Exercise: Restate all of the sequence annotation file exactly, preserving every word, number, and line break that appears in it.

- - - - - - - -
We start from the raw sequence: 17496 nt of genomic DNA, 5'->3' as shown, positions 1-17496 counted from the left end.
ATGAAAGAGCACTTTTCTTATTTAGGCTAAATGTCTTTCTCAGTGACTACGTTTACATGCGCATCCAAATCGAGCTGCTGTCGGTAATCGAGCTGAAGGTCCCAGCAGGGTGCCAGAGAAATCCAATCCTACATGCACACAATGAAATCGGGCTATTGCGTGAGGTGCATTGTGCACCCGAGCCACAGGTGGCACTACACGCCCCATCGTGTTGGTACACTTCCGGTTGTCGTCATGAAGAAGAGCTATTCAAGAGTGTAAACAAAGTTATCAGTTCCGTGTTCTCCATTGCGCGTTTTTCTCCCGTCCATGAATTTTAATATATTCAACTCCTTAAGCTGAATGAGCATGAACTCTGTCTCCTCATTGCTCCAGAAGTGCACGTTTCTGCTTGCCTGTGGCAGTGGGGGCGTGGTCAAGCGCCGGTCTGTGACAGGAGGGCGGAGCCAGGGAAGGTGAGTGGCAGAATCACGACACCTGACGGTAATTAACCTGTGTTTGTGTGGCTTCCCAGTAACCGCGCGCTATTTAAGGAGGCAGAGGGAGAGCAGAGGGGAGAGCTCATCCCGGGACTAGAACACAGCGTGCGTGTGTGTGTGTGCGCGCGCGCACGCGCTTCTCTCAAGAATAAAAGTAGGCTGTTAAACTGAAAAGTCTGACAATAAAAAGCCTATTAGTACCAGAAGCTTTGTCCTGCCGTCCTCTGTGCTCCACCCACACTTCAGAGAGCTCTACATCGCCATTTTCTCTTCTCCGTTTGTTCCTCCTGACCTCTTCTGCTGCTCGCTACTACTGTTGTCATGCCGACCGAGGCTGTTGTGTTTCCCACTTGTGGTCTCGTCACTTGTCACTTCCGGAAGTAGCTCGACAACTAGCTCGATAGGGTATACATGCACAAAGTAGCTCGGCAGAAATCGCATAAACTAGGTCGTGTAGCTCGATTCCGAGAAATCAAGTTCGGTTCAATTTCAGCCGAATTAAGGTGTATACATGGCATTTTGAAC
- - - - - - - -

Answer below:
We start from the raw sequence: 17496 nt of genomic DNA, 5'->3' as shown, positions 1-17496 counted from the left end.
ATGAAAGAGCACTTTTCTTATTTAGGCTAAATGTCTTTCTCAGTGACTACGTTTACATGCGCATCCAAATCGAGCTGCTGTCGGTAATCGAGCTGAAGGTCCCAGCAGGGTGCCAGAGAAATCCAATCCTACATGCACACAATGAAATCGGGCTATTGCGTGAGGTGCATTGTGCACCCGAGCCACAGGTGGCACTACACGCCCCATCGTGTTGGTACACTTCCGGTTGTCGTCATGAAGAAGAGCTATTCAAGAGTGTAAACAAAGTTATCAGTTCCGTGTTCTCCATTGCGCGTTTTTCTCCCGTCCATGAATTTTAATATATTCAACTCCTTAAGCTGAATGAGCATGAACTCTGTCTCCTCATTGCTCCAGAAGTGCACGTTTCTGCTTGCCTGTGGCAGTGGGGGCGTGGTCAAGCGCCGGTCTGTGACAGGAGGGCGGAGCCAGGGAAGGTGAGTGGCAGAATCACGACACCTGACGGTAATTAACCTGTGTTTGTGTGGCTTCCCAGTAACCGCGCGCTATTTAAGGAGGCAGAGGGAGAGCAGAGGGGAGAGCTCATCCCGGGACTAGAACACAGCGTGCGTGTGTGTGTGTGCGCGCGCGCACGCGCTTCTCTCAAGAATAAAAGTAGGCTGTTAAACTGAAAAGTCTGACAATAAAAAGCCTATTAGTACCAGAAGCTTTGTCCTGCCGTCCTCTGTGCTCCACCCACACTTCAGAGAGCTCTACATCGCCATTTTCTCTTCTCCGTTTGTTCCTCCTGACCTCTTCTGCTGCTCGCTACTACTGTTGTCATGCCGACCGAGGCTGTTGTGTTTCCCACTTGTGGTCTCGTCACTTGTCACTTCCGGAAGTAGCTCGACAACTAGCTCGATAGGGTATACATGCACAAAGTAGCTCGGCAGAAATCGCATAAACTAGGTCGTGTAGCTCGATTCCGAGAAATCAAGTTCGGTTCAATTTCAGCCGAATTAAGGTGTATACATGGCATTTTGAAC